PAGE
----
Our #FridaySocial is a weekly round-up of the key social media news stories from the previous seven days. Let us know your thoughts in the comments or via Twitter – @Umpf
The Obamas have issued their final White House Christmas card (😢) leaving thousands of American citizens devastated; so much so that the hashtag #DontLeave has been trending on social.
The card shows the Obama clang with huge grins and dressed in evening attire, prompting fans of the president to upload videos and images of the card with the sentimental hashtag.
Obama is set to depart from the White House on 20 January, making way for Trump.
Got the Obama Xmas card 💅🏼 pic.twitter.com/VBr963HUl5
— Jess (@j3ssir) December 8, 2016
An article from the Sunday Times Style journalist Francesca Hornak has sent the blogging community into a collective spin.
Hornak wrote a column entitled ’24 Hours with a Beauty Vlogger’ mimicking the general day of an influencer.
This included: “My outtakes are getting so many likes. Guess my followers appreciate seeing that I’m just a normal person” and “10am Starbucks. Post pic of my eggnog latte. #christmas goals #redcups’.
This has seen some un-amused replies from the likes of Tanya Burr and Sam Chapman…
@FrancescaHornak except I hate eggnog obvs. 🙄
— Sam Chapman (@Pixiwoos) December 12, 2016
@FrancescaHornak Wow. How embarrassing for you, writing about something you clearly don't have the first clue about.
— Tanya Burr (@TanyaBurr) December 12, 2016
Vlogger PewDiePie, AKA Felix Kjellberg, pulled off what has been called ‘the biggest hoax in YouTube’s history’ over the weekend, after promising to ‘delete’ his channel a few days prior.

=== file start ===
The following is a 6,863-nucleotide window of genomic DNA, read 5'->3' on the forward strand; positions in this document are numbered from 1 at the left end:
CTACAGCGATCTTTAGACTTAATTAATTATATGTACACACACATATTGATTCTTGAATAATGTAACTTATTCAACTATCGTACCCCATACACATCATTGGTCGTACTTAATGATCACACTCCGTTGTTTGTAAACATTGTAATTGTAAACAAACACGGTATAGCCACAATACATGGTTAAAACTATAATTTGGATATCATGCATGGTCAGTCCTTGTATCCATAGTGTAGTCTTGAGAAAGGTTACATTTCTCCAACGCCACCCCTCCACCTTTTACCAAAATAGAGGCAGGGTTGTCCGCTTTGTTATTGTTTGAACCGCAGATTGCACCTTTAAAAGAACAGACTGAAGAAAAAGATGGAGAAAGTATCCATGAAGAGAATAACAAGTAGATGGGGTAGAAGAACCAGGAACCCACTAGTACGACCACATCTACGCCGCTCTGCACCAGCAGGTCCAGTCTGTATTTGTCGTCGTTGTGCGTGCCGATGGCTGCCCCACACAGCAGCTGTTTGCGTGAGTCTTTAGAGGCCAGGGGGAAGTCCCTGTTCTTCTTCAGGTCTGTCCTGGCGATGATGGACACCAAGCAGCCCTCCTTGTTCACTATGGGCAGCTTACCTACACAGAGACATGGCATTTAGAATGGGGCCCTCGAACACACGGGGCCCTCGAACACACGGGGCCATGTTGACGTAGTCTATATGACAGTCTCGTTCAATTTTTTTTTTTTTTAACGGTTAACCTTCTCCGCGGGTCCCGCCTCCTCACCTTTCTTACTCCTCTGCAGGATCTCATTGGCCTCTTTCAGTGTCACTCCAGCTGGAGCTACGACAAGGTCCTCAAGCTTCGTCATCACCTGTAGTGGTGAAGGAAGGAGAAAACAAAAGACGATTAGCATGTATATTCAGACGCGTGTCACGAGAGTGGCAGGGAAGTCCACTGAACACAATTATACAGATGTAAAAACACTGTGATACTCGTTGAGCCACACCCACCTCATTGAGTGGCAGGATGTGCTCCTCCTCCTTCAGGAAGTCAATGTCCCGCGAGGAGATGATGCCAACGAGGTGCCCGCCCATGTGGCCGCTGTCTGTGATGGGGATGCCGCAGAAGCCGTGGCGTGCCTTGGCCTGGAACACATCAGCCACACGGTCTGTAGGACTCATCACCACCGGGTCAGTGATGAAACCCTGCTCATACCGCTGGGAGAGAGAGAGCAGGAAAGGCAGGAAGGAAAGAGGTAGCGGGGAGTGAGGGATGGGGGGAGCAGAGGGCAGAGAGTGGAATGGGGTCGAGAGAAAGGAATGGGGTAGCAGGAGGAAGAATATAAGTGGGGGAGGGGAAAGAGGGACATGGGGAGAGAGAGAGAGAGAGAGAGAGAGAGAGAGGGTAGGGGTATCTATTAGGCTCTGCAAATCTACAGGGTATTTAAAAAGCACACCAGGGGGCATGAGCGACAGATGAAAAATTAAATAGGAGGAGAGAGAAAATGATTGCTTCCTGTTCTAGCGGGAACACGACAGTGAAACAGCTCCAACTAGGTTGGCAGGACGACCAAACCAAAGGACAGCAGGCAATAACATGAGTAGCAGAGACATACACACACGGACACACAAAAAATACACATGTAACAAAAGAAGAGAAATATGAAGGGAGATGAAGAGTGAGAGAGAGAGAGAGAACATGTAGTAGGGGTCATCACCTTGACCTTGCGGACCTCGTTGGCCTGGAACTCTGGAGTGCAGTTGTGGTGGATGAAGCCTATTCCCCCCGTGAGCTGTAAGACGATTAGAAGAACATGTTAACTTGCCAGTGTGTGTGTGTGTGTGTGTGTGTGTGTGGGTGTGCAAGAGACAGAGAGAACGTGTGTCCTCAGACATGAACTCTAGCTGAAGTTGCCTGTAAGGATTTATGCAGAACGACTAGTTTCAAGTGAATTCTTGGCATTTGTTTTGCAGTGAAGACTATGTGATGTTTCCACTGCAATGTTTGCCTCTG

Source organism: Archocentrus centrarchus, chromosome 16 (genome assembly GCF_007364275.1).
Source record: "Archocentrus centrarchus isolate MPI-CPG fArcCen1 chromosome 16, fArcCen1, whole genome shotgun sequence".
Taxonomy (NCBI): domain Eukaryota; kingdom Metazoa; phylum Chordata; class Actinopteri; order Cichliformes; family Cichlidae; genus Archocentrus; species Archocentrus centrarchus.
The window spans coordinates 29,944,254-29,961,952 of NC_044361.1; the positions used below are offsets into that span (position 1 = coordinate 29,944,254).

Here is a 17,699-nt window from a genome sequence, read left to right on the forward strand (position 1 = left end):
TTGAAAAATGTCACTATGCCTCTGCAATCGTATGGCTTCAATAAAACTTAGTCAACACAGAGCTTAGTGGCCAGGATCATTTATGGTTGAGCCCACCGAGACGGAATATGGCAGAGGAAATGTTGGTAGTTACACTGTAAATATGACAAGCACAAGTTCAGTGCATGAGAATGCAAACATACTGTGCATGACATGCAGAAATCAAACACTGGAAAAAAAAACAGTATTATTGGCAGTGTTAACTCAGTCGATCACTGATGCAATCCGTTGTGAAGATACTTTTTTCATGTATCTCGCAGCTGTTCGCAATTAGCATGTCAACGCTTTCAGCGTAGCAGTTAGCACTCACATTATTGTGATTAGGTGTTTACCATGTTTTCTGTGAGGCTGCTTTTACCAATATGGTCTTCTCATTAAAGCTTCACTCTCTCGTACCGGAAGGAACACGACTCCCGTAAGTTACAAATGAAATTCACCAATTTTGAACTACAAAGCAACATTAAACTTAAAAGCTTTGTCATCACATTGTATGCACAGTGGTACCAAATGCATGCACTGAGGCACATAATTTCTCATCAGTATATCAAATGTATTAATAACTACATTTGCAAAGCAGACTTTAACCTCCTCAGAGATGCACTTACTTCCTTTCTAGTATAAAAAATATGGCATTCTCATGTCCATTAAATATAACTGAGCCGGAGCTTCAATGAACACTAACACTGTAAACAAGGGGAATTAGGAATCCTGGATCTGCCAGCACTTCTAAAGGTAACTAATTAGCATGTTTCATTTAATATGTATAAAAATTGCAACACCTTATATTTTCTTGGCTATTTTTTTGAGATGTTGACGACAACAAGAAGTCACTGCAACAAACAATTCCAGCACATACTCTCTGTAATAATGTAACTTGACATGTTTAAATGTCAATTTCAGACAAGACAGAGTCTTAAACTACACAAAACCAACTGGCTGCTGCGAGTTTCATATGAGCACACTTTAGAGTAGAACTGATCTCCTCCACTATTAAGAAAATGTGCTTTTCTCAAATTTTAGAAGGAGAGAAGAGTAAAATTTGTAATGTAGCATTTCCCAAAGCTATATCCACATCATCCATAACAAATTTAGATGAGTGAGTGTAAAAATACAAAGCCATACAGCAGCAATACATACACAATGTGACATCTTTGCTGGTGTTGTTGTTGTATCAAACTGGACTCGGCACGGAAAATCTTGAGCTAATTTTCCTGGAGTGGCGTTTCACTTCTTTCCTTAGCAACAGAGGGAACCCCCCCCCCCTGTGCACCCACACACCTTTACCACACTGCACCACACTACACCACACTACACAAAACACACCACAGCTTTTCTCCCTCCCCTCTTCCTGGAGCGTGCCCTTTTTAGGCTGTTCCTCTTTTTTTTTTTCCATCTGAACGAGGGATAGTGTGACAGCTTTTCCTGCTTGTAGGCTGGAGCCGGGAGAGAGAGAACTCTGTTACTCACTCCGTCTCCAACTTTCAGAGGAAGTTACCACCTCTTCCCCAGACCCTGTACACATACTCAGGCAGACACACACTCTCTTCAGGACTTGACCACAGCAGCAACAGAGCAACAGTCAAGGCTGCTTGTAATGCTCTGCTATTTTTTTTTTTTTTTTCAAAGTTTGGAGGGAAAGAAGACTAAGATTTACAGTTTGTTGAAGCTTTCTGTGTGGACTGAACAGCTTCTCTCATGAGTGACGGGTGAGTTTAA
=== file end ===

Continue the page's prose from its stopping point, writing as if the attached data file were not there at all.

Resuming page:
PewDiePie claimed the reason for deleting his channel was because YouTube was trying to ‘kill’ his reach.
However, on Saturday (10 December), PewDiePie revealed that the promise had simply been a publicity stunt. After reaching 50 million viewers he did delete his channel… but it wasn’t his main one. Instead, the YouTube star deleted a defunct secondary account, Jack Septiceye2.
The hoax was delivered to highlight the nature of ‘fake news’ stories – an issue which has come under the spotlight in the aftermath of the US election (and previously covered here – http://www.umpf.co.uk/blog/news/friday-social-the-safety-pin-male-verification-and-farewell-to-fake-news/).
Facebook’s recent VR interaction demo at its Oculus Connect event showed that social engagement via VR may not be as out of reach as we might think…
Facebook has since gone on to announce that users will be able to capture a Facebook Live in 360 degrees, the next stage in the live streaming hype.
The first demonstration of this took place on Tuesday. A live broadcast from the Mars Desert Research Facility in Utah saw a team of scientists emerging from 80 days of isolation in Mars simulation pods.
According to research conducted by the Media Insight Project, eighty-five percent of millennials claim that staying up to date with the latest news is ‘at least somewhat important’. However, upon a closer look at how millennials consume news. It has appeared to have changed since the days of baby boomers and Gen Xers. Unsurprisingly, millennials prefer to use social media to find out the latest news.
Forbes claims that social media has changed the way millennials consume news in at least three ways.
Snapchat has introduced four new features, one including a Shazam partnership, to try and keep their users engaged and entertained.
With its Shazam alliance, users can now Shazam a song they hear by holding down on the app’s camera screen. Once the artist and title appear on-screen, users have the option of listening to the track within Snapchat.
The app’s new Scissors tool (which will premiere on iOS before launching on Android) will allow users to cut out bits of a snap to then turn it into a sticker.
Another feature to be rolled out, is the creation of a group chat allowing inclusion of up to sixteen people. To avoid numerous notifications, Snapchat will let users know which members are chatting within a group but won’t send a notification for every single chat sent.
PR & social media, with a bit more